Measles: What You Need to Know

Share This


measles, rash, mmr, outbreak, children
The hallmark of measles is still having fever while they have a rash,” says Dr. Pamela Phillips. Source: CDC

2019 started with some of the worst measles outbreaks to occur in the US in decades.

It has many parents asking questions:

What happened?

Do I need to worry about my child getting measles?

The majority of people diagnosed with measles in 2019 are children under age 10 and nearly all of them were not vaccinated. Click To Tweet

Measles in the US

Routine vaccinations for measles began in 1963 in the US. The practice was so effective that by 2000 the Centers for Disease Control and Prevention considered measles eliminated—meaning the disease was exceptionally rare.

Before the vaccination was common, 3 to 4 million people were infected with measles each year, leading to thousands of hospitalizations and hundreds of deaths.

Since 2000, cases numbered between 37 and 220 each year—until 2014, when 667 cases were reported. Measles cases have numbered in the hundreds nearly every year since. So far in 2019, more than 100 cases have been reported.

“The hallmark of measles is still having fever while they have a rash,” Dr. Phillips says.

Outbreaks in early 2019 have mostly affected the Pacific Northwest. The majority of people diagnosed with measles are children under age 10 and nearly all of them were not vaccinated.

Pediatrician Dr. Pamela Phillips answers common questions about how the disease is spread and how you can prevent it.

Measles symptoms

The initial symptoms of measles are similar to those of many cold and flu-like illnesses:

  • Fever
  • Cough, usually dry
  • Runny nose
  • Red, swollen eyes (conjunctivitis)
  • Flat, red, spotty rash that starts 4-5 days after other symptoms
  • Koplik’s spots—white spots inside the mouth

“The hallmark of measles is still having fever while they have a rash,” Dr. Phillips says. “With most illnesses, the fever breaks and then you might have a rash. With measles, the rash comes in the middle of the illness instead of after.”

The illness can be very severe and result in potentially deadly complications, including pneumonia and encephalitis—swelling of the brain.

'You could be in an elevator where someone with measles was 2 hours before and you could still get it if you're not vaccinated or if you never had measles before,' says Dr. Pamela Phillips. Click To Tweet

How measles spreads

The measles virus is among the most highly contagious known viruses. If someone with measles coughs or sneezes, the droplets in the air or on surfaces can infect people even hours later.

Once the virus is breathed in, it attacks the immune cells protecting the lungs. Then it rides through the body on immune cells and travels to the trachea, or windpipe.

Instead of coming from deep inside the lungs, the viruses spring from just a few inches away from your nose and mouth—so a single cough or sneeze packs a high concentration of viruses, making the measles unusually easy to spread to anyone who isn’t immune.

“We need to be vaccinated not just to protect ourselves and our own kids, but also to protect vulnerable populations, like babies under 12 months old and people receiving chemotherapy.”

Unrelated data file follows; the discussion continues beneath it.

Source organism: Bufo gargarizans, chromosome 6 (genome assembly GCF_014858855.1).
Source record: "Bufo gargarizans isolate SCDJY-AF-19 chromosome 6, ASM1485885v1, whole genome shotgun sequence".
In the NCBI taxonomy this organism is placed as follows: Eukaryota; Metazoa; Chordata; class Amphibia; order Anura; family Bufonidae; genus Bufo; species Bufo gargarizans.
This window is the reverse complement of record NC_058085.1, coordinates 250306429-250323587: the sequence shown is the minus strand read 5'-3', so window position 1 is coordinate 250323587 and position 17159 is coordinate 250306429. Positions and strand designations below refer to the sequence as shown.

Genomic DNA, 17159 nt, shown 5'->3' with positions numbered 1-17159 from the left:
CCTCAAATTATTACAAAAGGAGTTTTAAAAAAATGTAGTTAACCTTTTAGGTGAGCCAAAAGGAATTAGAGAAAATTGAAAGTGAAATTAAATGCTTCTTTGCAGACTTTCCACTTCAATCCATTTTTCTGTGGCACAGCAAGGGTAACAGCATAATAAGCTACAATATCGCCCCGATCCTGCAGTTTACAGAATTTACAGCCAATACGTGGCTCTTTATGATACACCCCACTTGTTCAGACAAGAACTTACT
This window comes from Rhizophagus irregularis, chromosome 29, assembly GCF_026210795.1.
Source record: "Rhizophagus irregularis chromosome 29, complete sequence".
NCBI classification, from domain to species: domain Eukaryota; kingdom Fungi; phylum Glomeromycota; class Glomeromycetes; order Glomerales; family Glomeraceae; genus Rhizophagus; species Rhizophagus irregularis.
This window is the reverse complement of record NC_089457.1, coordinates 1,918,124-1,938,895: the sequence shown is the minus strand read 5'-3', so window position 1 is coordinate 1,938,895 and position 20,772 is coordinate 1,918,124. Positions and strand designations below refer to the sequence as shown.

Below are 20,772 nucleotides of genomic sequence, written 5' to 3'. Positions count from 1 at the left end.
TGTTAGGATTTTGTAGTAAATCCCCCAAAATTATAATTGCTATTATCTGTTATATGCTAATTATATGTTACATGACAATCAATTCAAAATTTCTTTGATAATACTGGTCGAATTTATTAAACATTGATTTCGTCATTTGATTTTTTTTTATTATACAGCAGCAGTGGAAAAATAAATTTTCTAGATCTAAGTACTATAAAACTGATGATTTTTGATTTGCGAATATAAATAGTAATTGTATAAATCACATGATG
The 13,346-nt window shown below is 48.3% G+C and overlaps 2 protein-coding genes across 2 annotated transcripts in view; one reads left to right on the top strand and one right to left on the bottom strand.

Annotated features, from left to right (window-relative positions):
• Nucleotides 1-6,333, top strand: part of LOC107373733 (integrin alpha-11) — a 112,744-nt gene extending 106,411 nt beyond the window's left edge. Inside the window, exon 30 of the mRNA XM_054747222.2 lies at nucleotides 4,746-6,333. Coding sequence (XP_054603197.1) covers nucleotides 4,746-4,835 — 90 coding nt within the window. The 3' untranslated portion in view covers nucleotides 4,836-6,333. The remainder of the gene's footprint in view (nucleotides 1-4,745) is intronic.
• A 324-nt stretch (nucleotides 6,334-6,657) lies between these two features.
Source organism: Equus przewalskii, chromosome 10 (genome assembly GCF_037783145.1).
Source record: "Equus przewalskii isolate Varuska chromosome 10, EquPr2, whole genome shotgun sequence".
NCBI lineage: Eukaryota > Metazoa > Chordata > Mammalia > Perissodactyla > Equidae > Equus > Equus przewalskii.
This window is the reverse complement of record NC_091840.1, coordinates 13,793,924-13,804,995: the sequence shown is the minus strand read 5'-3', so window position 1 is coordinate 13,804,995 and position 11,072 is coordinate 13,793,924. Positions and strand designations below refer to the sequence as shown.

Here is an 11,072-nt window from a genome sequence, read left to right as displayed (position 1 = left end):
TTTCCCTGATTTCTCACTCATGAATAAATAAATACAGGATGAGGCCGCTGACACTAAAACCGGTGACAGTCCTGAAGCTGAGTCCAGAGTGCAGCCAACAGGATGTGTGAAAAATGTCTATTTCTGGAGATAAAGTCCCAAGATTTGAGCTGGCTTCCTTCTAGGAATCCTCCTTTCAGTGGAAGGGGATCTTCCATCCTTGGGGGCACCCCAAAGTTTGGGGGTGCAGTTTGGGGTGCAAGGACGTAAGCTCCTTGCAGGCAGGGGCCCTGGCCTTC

“You could be in an elevator where someone with measles was 2 hours before and you could still get it if you’re not vaccinated or if you never had measles before,” Dr. Phillips says.

“You might never be in the same room as the person who was infected. You just need to be in the same airspace.”

How to prevent measles

You can prevent measles.

“Vaccination works,” Dr. Phillips says.

93% of people are immune to measles after 1 dose of the MMR vaccine, a combination vaccine for the measles, mumps, and rubella. 97% are immune after 2 doses.

The measles virus is among the most highly contagious known viruses.

The first dose of the vaccine is typically given to children when they turn 1. A second dose is given at age 4. The additional dose was added when there were measles outbreaks in older kids in the 80s and 90s.

“We need to be vaccinated not just to protect ourselves and our own kids, but also to protect vulnerable populations, like babies under 12 months old and people receiving chemotherapy,” Dr. Philips says. “That’s why it’s such a public health issue.”

Still worried about measles?

What if you have a baby who hasn’t been vaccinated or a loved one with a compromised immune system? What if you’re traveling to an area where there’s an outbreak?

Dr. Phillips has a few additional suggestions:

  • The MMR vaccine can be given safely as early as 6 months old, Dr. Phillips says. It won’t count toward their school requirements and it may not be covered by insurance. If you’re travelling to Europe or developing countries with an infant, consult your doctor about whether you should vaccinate your baby early, she says.
  • If you have an infant, only welcome visitors who are vaccinated. “Nobody who is unvaccinated should come over, ever,” Dr. Phillips says.
  • The risk of catching measles—or any illness—is always higher in crowded, high-traffic places like airports, malls, and tourist attractions.

“The fear of this vaccination all started years ago with a fraudulent study that has been retracted—it’s all based on misinformation.”

One thing you don’t need to worry about is the safety of the MMR vaccine.

“The fear of this vaccination all started years ago with a fraudulent study that has been retracted—it’s all based on misinformation,” Dr. Phillips says.

This fear resulted in further studies of vaccines, especially the MMR vaccine.

“The only good thing to come out of it is that if we didn’t know before that our vaccines are safe, we definitely know it now,” she says. “In just the first decade of giving the vaccine, millions of lives were saved.”


For more information on recent outbreaks and vaccinations, visit the CDC’s measles resource.

Share This